Is it better to be loved or feared? That would be an interesting discussion to have amongst headteachers, though I’m confident we’d eventually all agree that you need a bit of both (and that ‘feared’ could perhaps be changed to something less scary).
The real question, however, is what we as leaders should start with first – warmth or strength?
I read a great article in the Harvard Business Review a few years ago that characterised this exceptionally well. Before people decide what they think of your message, they decide what they think of you. The article’s authors maintain that one’s decision to follow our lead is based on two main thoughts: Can I trust this person (warmth) and can I respect this person (competence/ strength)?
Strength versus warmth
Most of us start with our strength – how many degrees we’ve earned, how much experience we possess, how long we’ve served in the trenches, how busy we are. We’ve worked hard to be competent and want others to see us that way.
In schools, this may translate to starting with lesson observations, learning walks and other forms of scrutiny, monitoring and quality assurance. In a thriving inspection culture, this can be a great way of protecting ourselves from poor judgements, or help us decry them as invalid if they don’t go our way.
Unfortunately, when we lead from strength we run the risk of eliciting fear. By putting strength first, we gain compliance without courage. Schools run like this end up following an ‘everyone for themselves’ philosophy that can extend to the school itself – competitive rather than collaborative, secretive rather than willing to share and more concerned with seeking recognition than identifying areas for improvement. The teachers become less metacognitive, less creative and more disengaged.
Warmth is a greater factor in one’s evaluation of us as leaders. It facilitates trust, communication and the absorption of ideas. Once we’ve established our warmth, our strength is a welcome reassurance. Moreover, it’s a conduit of influence.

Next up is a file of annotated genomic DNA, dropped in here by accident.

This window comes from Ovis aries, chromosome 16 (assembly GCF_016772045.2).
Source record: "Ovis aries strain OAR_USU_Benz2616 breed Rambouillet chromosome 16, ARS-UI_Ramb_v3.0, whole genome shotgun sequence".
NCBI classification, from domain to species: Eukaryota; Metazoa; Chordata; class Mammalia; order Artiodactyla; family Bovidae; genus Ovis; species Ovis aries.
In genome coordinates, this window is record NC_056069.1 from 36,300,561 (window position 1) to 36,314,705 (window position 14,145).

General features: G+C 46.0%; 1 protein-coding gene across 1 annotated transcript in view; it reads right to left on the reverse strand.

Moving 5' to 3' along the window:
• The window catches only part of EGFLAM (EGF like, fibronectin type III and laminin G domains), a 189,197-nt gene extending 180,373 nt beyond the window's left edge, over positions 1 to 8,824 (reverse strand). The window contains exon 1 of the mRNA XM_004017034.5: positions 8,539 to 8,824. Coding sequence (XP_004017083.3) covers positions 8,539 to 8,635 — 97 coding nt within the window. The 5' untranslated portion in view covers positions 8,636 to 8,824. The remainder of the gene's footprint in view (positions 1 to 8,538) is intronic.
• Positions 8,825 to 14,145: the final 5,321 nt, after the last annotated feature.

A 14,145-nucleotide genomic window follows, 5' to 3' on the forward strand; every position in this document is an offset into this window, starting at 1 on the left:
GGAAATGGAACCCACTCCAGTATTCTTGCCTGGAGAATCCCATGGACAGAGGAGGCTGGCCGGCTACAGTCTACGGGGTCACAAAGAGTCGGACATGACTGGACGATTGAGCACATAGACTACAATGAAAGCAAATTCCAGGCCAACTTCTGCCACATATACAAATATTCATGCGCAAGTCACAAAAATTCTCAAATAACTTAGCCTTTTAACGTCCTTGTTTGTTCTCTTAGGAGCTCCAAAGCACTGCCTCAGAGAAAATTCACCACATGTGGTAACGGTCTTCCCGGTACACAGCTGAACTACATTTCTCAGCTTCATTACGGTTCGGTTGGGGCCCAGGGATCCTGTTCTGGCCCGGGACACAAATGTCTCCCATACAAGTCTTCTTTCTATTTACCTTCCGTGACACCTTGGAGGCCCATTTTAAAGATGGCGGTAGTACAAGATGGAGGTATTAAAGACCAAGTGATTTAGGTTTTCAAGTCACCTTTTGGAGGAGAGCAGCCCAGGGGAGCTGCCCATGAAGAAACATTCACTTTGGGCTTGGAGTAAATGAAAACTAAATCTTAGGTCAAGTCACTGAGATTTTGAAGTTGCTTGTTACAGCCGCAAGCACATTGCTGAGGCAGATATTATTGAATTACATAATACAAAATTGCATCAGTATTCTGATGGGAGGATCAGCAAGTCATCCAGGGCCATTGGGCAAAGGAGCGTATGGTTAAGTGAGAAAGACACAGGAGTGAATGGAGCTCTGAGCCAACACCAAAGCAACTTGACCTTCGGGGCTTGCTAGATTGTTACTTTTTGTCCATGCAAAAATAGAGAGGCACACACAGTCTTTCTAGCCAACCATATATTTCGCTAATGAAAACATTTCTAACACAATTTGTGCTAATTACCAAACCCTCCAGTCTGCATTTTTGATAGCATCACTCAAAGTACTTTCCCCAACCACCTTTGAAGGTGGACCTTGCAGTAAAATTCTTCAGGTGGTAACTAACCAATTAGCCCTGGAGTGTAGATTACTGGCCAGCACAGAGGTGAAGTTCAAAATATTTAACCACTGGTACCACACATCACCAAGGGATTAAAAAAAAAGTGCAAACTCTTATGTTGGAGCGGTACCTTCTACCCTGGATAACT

Leading with warmth allows us to connect immediately with our staff, letting them know that they’re heard, understood and valued. At Three Bridges, we call this ‘Leaning In’. We know from largescale studies that good relationships keep us happier and healthier. They improve our life expectancy, brain function, general health and wellbeing. The prioritising of connections, relationships, and warmth is key to leading successful schools.
The power of language
I’ve always been amazed at the power of words and language. As a Canadian, when I started teaching in the UK I encountered a number of linguistic misunderstandings. The one that always stuck out most was the simple British greeting, ‘Y’all right?’ It was how virtually every day started in school, and for months it bothered me.
In Canada we have many ways of saying hello: ‘What’s up?’ ‘Bonjour.’ ‘Salut.’ ‘How are ya?’ ‘Hey!’ ‘Hi.’ But when we ask ‘Are you all right?’ the implication is that the speaker has noticed something wrong; they’re worried about you. As someone new to the country, being asked every morning if I was all right, I’d go to the toilets, look in the mirror, smell myself, check there wasn’t something in my teeth. It was a weird way to start the day. And no one knew.
I quickly learnt this wasn’t what everyone meant, but even after understanding what their intention was, I couldn’t let go of the power that phrase had on me.
Some years ago I carried out a small experiment with some of my senior staff. I asked them to write down what they believed their role was, based on a variety of requests I’d make of them. I wanted to see if their interpretation of my intention would change based solely on the language I used, whilst keeping those intentions consistent. At first, I asked them what they believed their role was if they were asked to ‘monitor and scrutinise’ a person, subject or development area. I then changed the phrase to ‘quality assure’, before replacing it with ‘support and develop’.